A pack of running dogs are chasing me. The ground is falling away beneath their hind-paws, and beyond them is a void that somehow curves toward a horizon stapled across infinity. The running dogs will never stop; they emerged from the womb with their legs tucked to their chests, and as soon as they uncoiled they were in motion. Their mothers did not miss a stride as they gave birth to them.
It’s one of the best games I’ve played in a long time, which makes it all the more annoying that I could have been playing it for a long time. The first version came out in 2011 and by 2015, it was available on Steam. You can still play for free, but since I got home from EGX, where I played it for the first time in the Leftfield Collection, I’ve already bought it twice. Once on PC and, because it’s the kind of game I don’t want to let out of hand’s reach at any time, on tablet as well.
As the name suggests, it’s a roguelike of sorts, but it’s not like anything else in the genre. It’s like a combination of Rogue and Chess at all times, and then at different times it’ll drip in a selection from dozens of rulesets and pop culture references. One area throws in Conway’s Game Of Life, another drops in a dollop of Dune. A few steps away, there’s Minesweeper: The RPG. Then there’s a watery area that reminded me of the old boardgame Escape From Atlantis, right before I fell into a Hall of Mirrors and created an army of me to fight against the narcissists.
It’s complicated. Or at least it sounds complicated. The truth is that if you can click the cursor on the screen, you can navigate HyperRogue without running into too many problems. You can’t stumble into a sword-point or the maw of a monster because the only way to die is by being ‘check-mated’, unable to make a safe move. You don’t have to worry about stats or hitpoints or inventories because none of those things exist. It’s all about exploration and understanding of the many realms that make up the world.
About those realms.
Put simply, the twist of this particular dungeon crawler is that the dungeons you’re crawling through are hyperbolic realms that exist in non-Euclidean forms. If I were to put that not simply, I’d fall off my chair and lie under the desk for a while wondering if I were thinking about a game or a degree in Advanced Spatiomathematics. Hyperbolic spaces are very complicated and I don’t understand them at all.
HyperRogue does the most wonderful thing that a game can do; it gives me enjoyable, clear objectives, a world to explore and adventures that take me across that world, and it does all the difficult and boring stuff on my behalf. Essentially, that’s so often what I want from a game. Cities: Skylines is building blocks with rules and systems attached that make the building blocks more exciting to play with, and graphics that make them more attractive to look at. GTA is a box of dinky cars and action figures that have a life of their own – an 18 certificate Toy Story rather than the crime drama epic it sometimes pretends to be.
This game is a completely new reality, with laws of physics that I’ll never be able to wrap my head around, but it’s also a game about hitting trolls and goblins and all sorts of other creatures. There’s a palace to steal treasure from and there are oceans to sail across, fighting pirates and vikings as you go. You’ll find powerful magic and unstoppable monstrosities, and you’ll do it all without thinking about maths and without ever understanding what this jumble of letters means:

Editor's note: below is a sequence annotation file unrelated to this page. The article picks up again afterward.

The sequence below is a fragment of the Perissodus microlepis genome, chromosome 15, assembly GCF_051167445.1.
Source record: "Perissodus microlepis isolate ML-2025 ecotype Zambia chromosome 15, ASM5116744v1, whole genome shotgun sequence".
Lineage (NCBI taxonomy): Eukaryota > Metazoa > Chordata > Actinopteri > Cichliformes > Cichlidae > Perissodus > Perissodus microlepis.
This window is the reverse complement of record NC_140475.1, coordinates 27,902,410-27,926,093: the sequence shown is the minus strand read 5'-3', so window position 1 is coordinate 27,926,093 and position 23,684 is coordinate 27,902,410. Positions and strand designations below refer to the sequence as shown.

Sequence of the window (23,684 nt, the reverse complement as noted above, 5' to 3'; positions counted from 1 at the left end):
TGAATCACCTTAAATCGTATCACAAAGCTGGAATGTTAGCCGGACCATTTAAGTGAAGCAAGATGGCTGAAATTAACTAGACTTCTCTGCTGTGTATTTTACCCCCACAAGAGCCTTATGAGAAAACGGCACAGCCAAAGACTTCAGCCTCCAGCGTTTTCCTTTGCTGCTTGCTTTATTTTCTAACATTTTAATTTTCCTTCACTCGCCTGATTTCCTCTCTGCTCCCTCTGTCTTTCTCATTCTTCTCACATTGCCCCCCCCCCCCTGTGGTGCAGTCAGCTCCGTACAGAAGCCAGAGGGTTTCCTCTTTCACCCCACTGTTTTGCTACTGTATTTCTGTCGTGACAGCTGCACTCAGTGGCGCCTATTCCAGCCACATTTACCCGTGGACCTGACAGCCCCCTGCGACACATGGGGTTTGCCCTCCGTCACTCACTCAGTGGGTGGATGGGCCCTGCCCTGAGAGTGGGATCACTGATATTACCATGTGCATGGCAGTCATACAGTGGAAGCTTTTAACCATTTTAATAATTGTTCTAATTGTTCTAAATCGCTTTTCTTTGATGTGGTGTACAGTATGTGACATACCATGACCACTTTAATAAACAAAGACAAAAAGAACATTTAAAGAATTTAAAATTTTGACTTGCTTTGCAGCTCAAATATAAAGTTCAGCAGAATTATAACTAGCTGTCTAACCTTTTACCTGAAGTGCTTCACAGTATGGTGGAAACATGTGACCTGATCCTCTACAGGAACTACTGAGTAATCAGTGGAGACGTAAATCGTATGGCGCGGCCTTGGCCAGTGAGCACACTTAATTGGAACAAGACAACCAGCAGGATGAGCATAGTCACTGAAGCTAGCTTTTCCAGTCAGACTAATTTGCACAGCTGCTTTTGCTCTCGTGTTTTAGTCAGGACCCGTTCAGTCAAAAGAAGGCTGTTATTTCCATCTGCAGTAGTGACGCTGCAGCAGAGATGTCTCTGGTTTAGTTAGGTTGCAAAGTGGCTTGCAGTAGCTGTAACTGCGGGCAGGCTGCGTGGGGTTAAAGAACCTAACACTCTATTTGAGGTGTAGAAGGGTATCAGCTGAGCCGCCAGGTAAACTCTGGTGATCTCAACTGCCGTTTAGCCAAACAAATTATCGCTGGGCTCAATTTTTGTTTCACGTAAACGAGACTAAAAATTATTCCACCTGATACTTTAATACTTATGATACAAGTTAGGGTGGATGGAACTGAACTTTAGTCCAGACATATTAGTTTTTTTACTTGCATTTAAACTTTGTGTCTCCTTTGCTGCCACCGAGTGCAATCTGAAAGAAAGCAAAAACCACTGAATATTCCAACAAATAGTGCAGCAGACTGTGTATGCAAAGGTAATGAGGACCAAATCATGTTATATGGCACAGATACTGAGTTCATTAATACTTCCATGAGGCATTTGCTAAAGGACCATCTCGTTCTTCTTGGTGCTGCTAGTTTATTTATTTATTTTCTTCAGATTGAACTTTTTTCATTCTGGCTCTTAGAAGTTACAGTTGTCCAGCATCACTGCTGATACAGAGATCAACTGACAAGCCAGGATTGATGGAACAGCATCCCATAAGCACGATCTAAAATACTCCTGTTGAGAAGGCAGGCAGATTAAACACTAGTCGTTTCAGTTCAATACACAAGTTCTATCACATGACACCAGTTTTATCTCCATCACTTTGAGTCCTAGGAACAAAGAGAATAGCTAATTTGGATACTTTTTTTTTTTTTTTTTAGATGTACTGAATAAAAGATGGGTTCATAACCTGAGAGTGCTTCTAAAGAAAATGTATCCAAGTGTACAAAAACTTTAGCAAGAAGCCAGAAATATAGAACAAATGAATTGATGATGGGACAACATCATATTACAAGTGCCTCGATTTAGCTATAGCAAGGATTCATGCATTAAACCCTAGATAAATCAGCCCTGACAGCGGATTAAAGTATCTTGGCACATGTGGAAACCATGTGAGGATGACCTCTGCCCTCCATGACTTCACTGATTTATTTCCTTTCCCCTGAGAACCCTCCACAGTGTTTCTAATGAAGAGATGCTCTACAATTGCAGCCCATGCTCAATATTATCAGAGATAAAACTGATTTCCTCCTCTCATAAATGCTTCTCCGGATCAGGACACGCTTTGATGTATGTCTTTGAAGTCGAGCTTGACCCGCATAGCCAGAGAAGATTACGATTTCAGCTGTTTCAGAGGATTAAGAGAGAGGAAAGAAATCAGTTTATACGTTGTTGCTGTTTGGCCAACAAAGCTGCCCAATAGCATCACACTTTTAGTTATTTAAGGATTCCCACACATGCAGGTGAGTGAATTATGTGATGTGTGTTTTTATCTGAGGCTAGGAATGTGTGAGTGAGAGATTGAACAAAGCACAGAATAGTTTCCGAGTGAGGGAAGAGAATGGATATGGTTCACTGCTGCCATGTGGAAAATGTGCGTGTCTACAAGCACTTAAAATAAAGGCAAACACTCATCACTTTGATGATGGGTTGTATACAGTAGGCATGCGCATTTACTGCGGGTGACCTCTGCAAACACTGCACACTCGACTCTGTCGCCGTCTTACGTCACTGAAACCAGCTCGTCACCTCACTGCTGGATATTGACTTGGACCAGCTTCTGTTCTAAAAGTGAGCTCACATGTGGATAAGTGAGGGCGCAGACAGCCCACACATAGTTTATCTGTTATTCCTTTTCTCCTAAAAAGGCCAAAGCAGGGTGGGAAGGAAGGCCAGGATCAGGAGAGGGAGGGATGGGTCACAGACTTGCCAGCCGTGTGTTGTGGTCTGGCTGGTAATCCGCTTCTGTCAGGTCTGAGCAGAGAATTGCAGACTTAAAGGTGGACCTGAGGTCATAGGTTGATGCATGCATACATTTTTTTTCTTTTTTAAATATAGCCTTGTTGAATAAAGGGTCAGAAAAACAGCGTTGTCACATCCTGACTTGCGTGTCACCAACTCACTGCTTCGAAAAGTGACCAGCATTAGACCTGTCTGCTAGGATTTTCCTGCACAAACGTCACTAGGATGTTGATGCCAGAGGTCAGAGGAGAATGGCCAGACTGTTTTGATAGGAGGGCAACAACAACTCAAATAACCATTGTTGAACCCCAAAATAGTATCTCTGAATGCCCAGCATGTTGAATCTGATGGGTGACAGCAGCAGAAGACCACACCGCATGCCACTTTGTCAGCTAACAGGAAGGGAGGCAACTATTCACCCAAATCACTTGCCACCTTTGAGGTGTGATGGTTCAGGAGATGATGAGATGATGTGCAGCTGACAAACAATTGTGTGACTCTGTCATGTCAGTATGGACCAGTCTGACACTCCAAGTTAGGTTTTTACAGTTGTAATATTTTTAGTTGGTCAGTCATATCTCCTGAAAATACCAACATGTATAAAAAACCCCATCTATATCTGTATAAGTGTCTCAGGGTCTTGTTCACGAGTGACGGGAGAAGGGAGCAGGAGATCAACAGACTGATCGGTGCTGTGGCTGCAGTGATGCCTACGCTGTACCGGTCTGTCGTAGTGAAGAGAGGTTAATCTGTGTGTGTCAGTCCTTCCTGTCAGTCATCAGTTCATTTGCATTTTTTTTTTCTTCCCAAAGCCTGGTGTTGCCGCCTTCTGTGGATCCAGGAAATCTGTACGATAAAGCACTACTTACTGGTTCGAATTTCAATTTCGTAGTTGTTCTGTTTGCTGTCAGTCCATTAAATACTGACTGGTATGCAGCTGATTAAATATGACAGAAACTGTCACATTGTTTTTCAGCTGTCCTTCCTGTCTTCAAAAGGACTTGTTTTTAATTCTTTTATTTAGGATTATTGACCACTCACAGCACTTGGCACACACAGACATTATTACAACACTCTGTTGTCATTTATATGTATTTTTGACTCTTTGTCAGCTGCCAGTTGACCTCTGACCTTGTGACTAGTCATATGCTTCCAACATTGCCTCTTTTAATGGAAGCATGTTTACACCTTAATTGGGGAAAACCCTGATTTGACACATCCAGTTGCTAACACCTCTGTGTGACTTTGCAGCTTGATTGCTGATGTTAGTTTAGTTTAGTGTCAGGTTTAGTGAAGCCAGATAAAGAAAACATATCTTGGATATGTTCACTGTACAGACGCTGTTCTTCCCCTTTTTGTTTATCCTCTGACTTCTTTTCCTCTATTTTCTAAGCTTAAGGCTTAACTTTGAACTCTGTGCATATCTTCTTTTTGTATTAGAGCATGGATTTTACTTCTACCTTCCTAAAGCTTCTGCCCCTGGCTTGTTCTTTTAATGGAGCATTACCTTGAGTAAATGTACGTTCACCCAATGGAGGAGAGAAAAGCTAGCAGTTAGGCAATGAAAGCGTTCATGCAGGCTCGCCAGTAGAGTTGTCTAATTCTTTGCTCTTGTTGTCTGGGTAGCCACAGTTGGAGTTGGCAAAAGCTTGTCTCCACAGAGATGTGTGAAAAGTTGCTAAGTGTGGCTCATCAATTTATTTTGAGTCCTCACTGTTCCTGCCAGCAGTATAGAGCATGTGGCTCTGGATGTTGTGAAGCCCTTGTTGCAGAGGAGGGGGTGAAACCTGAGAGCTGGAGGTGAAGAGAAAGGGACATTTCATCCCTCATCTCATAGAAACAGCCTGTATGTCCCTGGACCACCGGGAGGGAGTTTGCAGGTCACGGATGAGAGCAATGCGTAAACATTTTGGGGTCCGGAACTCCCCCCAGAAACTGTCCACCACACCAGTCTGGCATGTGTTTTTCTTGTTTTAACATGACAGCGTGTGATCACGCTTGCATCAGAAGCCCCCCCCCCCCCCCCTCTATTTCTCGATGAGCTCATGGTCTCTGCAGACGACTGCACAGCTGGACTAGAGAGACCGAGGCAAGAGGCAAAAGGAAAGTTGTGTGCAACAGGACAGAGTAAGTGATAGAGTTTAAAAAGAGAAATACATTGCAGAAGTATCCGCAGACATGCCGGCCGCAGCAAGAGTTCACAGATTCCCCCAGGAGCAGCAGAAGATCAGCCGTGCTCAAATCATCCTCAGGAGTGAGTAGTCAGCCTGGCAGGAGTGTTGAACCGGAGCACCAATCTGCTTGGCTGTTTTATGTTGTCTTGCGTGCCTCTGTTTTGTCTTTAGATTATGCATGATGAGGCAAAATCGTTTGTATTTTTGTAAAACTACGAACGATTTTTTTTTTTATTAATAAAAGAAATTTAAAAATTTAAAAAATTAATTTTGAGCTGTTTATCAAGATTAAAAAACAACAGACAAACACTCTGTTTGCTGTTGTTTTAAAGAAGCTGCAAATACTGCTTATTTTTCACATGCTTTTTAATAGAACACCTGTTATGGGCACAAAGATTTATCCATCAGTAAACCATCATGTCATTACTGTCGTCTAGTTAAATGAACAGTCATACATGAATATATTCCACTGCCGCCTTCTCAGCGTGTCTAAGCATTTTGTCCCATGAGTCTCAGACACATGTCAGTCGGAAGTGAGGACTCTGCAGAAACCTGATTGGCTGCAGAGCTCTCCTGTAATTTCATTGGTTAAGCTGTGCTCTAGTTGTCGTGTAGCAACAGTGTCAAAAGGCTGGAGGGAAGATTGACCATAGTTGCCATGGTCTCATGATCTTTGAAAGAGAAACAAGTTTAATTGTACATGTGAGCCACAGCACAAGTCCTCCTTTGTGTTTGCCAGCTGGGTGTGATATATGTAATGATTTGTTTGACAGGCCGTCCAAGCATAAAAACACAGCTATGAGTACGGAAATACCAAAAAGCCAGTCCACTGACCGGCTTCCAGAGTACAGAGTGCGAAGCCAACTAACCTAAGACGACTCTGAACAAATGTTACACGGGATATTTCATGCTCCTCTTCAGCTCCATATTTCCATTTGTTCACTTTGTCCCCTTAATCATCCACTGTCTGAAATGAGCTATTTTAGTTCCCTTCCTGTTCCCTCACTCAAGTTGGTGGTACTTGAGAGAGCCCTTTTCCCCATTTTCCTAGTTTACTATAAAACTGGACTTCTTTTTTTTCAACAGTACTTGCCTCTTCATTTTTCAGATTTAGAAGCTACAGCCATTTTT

For any given line R and point P not on R, in the plane containing both line R and point P there are at least two distinct lines through P that do not intersect R.
Presumably somebody somewhere knows what that means – it’s the rule that replaces the parallel postulate of Euclidean geometry when dealing with hyperbolic geometry – but I never will and even though I’ve been playing a non-Euclidean game for the past few days, I don’t have to. That is the beauty of computers and brilliant game designers; they do not require me to understand everything about a game, they merely require me to engage.
The menus are the only thing I don’t like in HyperRogue. They’re completely devoid of personality and make me feel like I’m logging into a job. That’s a shame because it dissuades me from playing with the different visual modes that show new perspectives on hyperbolic geometry. But it’s a small complaint given how lovely everything else is. It’s clever, unique and packed with stuff to see. There have been loads of updates and additions over the years, and I don’t feel like I’ll ever discover every secret and trick.
If you’re at all interested, go and play the free version. You’ll most likely be surprised when you realise HyperRogue has made you laugh before it’s made you furrow your brow in deep thought. Right click everything to read the witty little descriptions of monsters and items. This is a very clever game that realises how ridiculous its entire conceit is, and it refuses to be boring, always changing the rules and concealing entire worlds in the gap between one step and the next.
It’s also strangely beautiful at times. Watching those dogs, the world crumbling behind them, I looked to the horizon while plotting an escape route and the impossibility of its curvature filled me with dread. But I wanted to go there all the same.
You can download HyperRogue for free, or buy it through Steam (£3.99) or itch.io (name your price). The paid versions are updated more frequently and contain leaderboards, achievements and other bits and bobs.